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At 87% of recognition programs, years of service is the most common form of employee recognition. However, employee appreciation can be delivered in various ways. While years of service is not a bad way to recognize and demonstrate employee appreciation, 58% of employees believe receiving recognition from leaders would improve their engagement. Additionally, companies experience 31% lower voluntary employee turnover who utilize recognition programs.
Here are some ways you can boost employee appreciation and create a healthier, stronger company culture:
It may seem basic and straightforward, but recognizing employees is the first step in showing appreciation. One way to demonstrate recognition is through public acknowledgement. This could be a shoutout during a team meeting, on the internal employee intranet or in the moment you appreciate the employee (i.e., a job well done).
Another great way to extend appreciation is to encourage peer-to-peer appreciation. You can facilitate a team activity where each member must say one acknowledgement of appreciation to a team member. In fact, 41% of companies that implement peer-to-peer recognition experience a rise in customer satisfaction.
Additionally, celebrating together is a great opportunity to show appreciation. Celebrating birthdays, personal achievements or hosting employee appreciation days are great ways to boost employee appreciation.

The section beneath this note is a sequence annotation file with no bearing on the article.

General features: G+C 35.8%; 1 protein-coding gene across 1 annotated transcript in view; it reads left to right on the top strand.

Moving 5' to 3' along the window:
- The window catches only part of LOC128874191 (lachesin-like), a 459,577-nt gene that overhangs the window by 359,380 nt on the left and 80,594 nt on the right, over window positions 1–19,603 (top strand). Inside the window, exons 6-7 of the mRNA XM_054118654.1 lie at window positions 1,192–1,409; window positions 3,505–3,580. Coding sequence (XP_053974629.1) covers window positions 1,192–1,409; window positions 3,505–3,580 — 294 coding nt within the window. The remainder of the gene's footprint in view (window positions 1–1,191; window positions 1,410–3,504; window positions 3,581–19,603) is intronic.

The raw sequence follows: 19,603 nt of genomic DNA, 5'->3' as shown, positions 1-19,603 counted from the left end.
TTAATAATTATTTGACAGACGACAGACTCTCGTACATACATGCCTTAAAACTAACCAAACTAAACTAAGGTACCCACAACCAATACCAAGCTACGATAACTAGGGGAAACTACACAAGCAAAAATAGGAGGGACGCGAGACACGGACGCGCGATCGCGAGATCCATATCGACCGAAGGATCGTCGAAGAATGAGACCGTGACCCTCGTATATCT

It can be difficult to manage employee recognition when you don’t know what they’ve achieved. Implementing a way to track employees’ progress, such as personal career successes, milestones (i.e., years of service) and special honors (i.e., certificates of great service, industry-specific certifications, awards, etc.) can help you not only track and celebrate your employees, but also manage performance reviews.
Furthermore, tracking progress can also create opportunities for employers to develop mentoring and career development programs. Advocating for employee upskilling and continued professional growth are great ways to demonstrate employee appreciation.
While food (i.e., catered lunches and gift cards) and career-based rewards (i.e., promotions and bonuses) are well appreciated and encouraged, try to get creative with your rewards. If an employee meets a goal, offer them some additional time off or an opportunity to work remotely, if applicable.
Other opportunities may be smaller like commuter benefits, access to additional company discounts, free or discounted swag or a chance to be the boss for the day.
Whatever you choose, make sure
- You personalize the reward to the individual and
- You allow your employees to express what they would like.
Actively seek and listen to feedback
As mentioned above, seek feedback from your employees. How do they prefer to be recognized? What types of rewards would they like to receive?
Actively listen to your employees’ feedback and offer them the opportunity to lend insight to their interests and desires. For example, if an employee expresses concerns over something and an employer does nothing to resolve the issue, any sort of reward for a job well done may be counterintuitive.
If you’re looking to expand your voluntary benefits or best practices for boosting employee appreciation, contact AccessPoint. Our HR management team understands the value employees brings to companies and have the experience, resources, and tools to improve employers’ abilities to support their employees.